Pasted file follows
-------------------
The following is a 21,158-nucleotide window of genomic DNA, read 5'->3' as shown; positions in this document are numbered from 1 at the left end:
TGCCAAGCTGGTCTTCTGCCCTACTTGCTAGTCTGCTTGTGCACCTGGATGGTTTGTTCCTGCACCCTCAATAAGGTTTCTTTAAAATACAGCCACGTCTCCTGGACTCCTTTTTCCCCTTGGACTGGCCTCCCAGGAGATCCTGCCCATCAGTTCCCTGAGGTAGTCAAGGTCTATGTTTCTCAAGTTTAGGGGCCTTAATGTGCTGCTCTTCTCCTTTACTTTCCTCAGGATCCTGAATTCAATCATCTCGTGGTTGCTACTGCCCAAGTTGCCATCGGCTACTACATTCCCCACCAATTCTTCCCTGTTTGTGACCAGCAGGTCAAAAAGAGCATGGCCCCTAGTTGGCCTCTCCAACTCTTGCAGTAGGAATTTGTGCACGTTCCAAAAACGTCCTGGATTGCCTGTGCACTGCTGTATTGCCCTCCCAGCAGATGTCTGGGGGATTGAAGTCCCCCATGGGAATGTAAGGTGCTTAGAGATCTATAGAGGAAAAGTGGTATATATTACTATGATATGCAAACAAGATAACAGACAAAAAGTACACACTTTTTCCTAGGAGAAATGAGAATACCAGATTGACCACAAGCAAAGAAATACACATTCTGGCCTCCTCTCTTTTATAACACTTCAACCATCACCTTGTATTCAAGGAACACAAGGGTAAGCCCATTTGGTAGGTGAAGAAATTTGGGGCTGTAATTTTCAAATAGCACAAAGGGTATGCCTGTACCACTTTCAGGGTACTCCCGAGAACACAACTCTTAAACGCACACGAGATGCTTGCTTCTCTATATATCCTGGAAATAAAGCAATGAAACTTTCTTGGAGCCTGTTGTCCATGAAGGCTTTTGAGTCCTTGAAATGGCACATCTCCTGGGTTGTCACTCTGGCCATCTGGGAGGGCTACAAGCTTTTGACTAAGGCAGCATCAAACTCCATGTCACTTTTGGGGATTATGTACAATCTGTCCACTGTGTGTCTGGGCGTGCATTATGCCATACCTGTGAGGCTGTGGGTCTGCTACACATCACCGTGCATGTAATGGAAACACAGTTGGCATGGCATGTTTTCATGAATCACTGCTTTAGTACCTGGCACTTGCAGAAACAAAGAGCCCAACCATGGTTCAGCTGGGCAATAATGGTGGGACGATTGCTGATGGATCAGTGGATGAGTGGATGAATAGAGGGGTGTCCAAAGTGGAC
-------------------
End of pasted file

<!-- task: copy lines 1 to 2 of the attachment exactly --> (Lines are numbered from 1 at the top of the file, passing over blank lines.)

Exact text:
The following is a 21,158-nucleotide window of genomic DNA, read 5'->3' as shown; positions in this document are numbered from 1 at the left end:
TGCCAAGCTGGTCTTCTGCCCTACTTGCTAGTCTGCTTGTGCACCTGGATGGTTTGTTCCTGCACCCTCAATAAGGTTTCTTTAAAATACAGCCACGTCTCCTGGACTCCTTTTTCCCCTTGGACTGGCCTCCCAGGAGATCCTGCCCATCAGTTCCCTGAGGTAGTCAAGGTCTATGTTTCTCAAGTTTAGGGGCCTTAATGTGCTGCTCTTCTCCTTTACTTTCCTCAGGATCCTGAATTCAATCATCTCGTGGTTGCTACTGCCCAAGTTGCCATCGGCTACTACATTCCCCACCAATTCTTCCCTGTTTGTGACCAGCAGGTCAAAAAGAGCATGGCCCCTAGTTGGCCTCTCCAACTCTTGCAGTAGGAATTTGTGCACGTTCCAAAAACGTCCTGGATTGCCTGTGCACTGCTGTATTGCCCTCCCAGCAGATGTCTGGGGGATTGAAGTCCCCCATGGGAATGTAAGGTGCTTAGAGATCTATAGAGGAAAAGTGGTATATATTACTATGATATGCAAACAAGATAACAGACAAAAAGTACACACTTTTTCCTAGGAGAAATGAGAATACCAGATTGACCACAAGCAAAGAAATACACATTCTGGCCTCCTCTCTTTTATAACACTTCAACCATCACCTTGTATTCAAGGAACACAAGGGTAAGCCCATTTGGTAGGTGAAGAAATTTGGGGCTGTAATTTTCAAATAGCACAAAGGGTATGCCTGTACCACTTTCAGGGTACTCCCGAGAACACAACTCTTAAACGCACACGAGATGCTTGCTTCTCTATATATCCTGGAAATAAAGCAATGAAACTTTCTTGGAGCCTGTTGTCCATGAAGGCTTTTGAGTCCTTGAAATGGCACATCTCCTGGGTTGTCACTCTGGCCATCTGGGAGGGCTACAAGCTTTTGACTAAGGCAGCATCAAACTCCATGTCACTTTTGGGGATTATGTACAATCTGTCCACTGTGTGTCTGGGCGTGCATTATGCCATACCTGTGAGGCTGTGGGTCTGCTACACATCACCGTGCATGTAATGGAAACACAGTTGGCATGGCATGTTTTCATGAATCACTGCTTTAGTACCTGGCACTTGCAGAAACAAAGAGCCCAACCATGGTTCAGCTGGGCAATAATGGTGGGACGATTGCTGATGGATCAGTGGATGAGTGGATGAATAGAGGGGTGTCCAAAGTGGAC